If you’re a photographer on a budget (like me), then you have to make the most of what you have. This principle applies to cameras, lenses, lighting, computers, software, and basically anything that you use in your photography workflow. Today I’m going to talk about how you can get your external flash (speedlight) off of your camera and without the use of cables. I mentioned this on Friday, but this article goes a little deeper and focuses heavily on getting incredible results for very little money. At this point in my own photography, I prefer speedlights to studio strobes because speedlights are ultra-portable and average to high-end speedlights are very flexible. Studio strobes can be portable too, but not without bulky power packs and those can cost a pretty penny. That said, here’s how you can go wireless without breaking the bank.
Getting Rid Of Those Pesky Wires:
- For Nikon and Canon shooters who shoot with their brand of speedlight, both manufacturers include a built-in wireless feature provided that your camera supports it (most DSLRs today do). To do this, it requires that your camera support the feature through it’s on camera flash and firmware or that you either have (1) another speedlight that can be used as a master or (2) a controller that acts as a master. Nikon’s camera support is called Commander Mode and their external controller is called the SU-800 which controls the other flashes via infrared. Commander Mode works by using an imperceptible flash of light to trigger your other flashes and you can also control the power (light output) of your wireless flashes as well.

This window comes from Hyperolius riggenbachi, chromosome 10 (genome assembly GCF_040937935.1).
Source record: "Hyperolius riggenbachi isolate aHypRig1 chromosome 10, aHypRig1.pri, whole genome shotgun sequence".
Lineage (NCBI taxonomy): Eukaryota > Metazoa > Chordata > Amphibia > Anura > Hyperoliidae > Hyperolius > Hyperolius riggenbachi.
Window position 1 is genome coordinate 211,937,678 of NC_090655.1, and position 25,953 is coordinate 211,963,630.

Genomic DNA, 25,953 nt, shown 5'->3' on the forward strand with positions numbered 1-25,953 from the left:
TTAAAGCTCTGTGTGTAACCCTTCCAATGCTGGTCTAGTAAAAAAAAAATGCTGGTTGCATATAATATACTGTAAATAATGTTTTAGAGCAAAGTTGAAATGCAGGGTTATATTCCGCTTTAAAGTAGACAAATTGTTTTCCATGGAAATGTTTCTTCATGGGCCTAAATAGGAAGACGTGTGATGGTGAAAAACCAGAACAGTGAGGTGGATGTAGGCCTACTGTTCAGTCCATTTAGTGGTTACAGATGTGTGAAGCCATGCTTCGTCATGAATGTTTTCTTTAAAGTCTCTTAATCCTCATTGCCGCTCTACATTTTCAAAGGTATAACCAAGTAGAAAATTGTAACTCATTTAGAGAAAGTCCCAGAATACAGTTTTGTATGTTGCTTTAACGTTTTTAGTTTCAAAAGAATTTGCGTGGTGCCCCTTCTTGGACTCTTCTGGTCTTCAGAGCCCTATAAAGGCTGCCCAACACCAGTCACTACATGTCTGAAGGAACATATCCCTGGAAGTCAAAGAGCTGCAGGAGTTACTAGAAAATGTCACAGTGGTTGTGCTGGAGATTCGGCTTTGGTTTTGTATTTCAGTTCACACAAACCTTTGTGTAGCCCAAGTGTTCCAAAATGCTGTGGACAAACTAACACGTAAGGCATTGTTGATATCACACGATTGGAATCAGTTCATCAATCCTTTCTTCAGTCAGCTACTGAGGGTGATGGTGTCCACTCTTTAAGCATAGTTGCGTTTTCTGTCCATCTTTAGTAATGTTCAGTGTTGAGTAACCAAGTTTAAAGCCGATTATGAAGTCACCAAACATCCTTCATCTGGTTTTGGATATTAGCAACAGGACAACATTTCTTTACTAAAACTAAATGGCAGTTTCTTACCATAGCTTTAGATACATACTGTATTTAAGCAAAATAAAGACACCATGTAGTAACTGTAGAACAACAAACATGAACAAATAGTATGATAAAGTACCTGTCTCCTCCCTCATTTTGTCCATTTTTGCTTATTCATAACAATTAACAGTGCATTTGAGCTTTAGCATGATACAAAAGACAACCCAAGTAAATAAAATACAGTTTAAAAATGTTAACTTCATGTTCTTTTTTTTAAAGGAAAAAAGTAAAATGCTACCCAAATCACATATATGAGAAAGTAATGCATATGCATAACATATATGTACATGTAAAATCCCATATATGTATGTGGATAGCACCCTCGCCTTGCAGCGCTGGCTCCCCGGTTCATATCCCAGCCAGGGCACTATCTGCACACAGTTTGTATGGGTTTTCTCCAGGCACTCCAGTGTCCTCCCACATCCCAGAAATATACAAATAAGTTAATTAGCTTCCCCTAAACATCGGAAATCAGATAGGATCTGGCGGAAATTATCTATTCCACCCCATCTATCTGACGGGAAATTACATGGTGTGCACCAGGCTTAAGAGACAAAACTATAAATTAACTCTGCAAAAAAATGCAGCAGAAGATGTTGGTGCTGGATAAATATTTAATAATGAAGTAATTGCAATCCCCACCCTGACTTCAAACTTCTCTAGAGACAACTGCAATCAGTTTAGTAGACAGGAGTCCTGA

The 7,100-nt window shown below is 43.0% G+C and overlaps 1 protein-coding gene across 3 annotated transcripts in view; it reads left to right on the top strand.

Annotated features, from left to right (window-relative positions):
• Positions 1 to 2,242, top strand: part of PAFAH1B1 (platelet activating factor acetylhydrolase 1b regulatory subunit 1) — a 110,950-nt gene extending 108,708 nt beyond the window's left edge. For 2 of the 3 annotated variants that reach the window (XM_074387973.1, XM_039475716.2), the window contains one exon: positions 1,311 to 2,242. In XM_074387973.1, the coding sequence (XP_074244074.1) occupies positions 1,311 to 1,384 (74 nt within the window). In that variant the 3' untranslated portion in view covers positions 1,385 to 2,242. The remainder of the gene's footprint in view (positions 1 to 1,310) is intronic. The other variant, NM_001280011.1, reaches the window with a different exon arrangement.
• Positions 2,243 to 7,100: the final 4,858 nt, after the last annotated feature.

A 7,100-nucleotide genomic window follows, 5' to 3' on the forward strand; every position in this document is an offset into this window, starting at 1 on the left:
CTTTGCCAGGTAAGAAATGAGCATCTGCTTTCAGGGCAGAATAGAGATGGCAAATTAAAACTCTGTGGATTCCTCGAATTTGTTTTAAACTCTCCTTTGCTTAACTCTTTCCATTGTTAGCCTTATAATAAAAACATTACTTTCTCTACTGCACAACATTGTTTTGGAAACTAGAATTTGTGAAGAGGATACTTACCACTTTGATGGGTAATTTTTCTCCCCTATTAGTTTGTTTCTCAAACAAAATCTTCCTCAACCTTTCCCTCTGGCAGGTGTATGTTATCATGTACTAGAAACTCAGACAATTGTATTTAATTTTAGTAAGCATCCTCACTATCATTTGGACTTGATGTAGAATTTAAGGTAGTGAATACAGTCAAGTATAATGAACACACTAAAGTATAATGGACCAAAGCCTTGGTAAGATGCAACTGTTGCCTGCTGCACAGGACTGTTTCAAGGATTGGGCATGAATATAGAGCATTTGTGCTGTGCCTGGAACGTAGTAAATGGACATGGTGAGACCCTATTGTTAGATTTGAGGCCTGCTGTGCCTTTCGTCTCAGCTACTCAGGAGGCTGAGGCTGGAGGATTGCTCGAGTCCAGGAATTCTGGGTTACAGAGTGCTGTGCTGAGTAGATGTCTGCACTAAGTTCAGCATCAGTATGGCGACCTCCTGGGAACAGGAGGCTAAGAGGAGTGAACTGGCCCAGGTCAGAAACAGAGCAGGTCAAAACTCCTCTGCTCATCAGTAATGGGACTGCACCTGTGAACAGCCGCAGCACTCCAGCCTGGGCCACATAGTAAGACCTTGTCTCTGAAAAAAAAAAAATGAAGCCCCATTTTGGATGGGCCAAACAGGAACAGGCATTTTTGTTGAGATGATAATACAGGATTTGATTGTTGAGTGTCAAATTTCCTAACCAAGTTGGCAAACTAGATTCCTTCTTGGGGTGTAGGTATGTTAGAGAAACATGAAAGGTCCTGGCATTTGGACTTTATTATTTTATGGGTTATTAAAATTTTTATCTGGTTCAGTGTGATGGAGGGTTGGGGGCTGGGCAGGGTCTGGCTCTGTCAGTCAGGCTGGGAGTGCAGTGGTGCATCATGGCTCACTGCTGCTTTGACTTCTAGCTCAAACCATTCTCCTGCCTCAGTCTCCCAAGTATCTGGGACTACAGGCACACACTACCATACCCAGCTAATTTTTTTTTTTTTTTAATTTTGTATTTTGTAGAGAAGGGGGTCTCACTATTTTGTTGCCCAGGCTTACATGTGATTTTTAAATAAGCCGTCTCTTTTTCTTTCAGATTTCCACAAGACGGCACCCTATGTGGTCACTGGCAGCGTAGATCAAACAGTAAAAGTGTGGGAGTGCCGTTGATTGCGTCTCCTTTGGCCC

- Another way you can go about getting wireless is by setting up your speedlight in “slave” mode. No, this doesn’t mean that you work your flash all day and all night in exchange for letting it live in your camera bag. By setting your speedlight up as a slave, you can use your on-camera flash to fire your speedlight. It doesn’t take much to do this and it works around corners, down hallways, and I’ve even tested mine at 110 feet away and it still fired! This method works well for someone like myself who shoots with a Nikon D40 which doesn’t have Nikon’s “Commander Mode” for me to use my flash wirelessly. To do this, I set my Nikon SB-800 speedlight in SU-4 (slave) mode and then change my on-camera flash to manual power and set it to 1/32 (the lowest power setting on the D40). I do this so that my on-camera flash doesn’t affect the exposure. You can also put a small piece of a deep red gel over your on-camera flash which will prevent it from affecting exposure and can still be detected by your wireless speedlight’s sensor.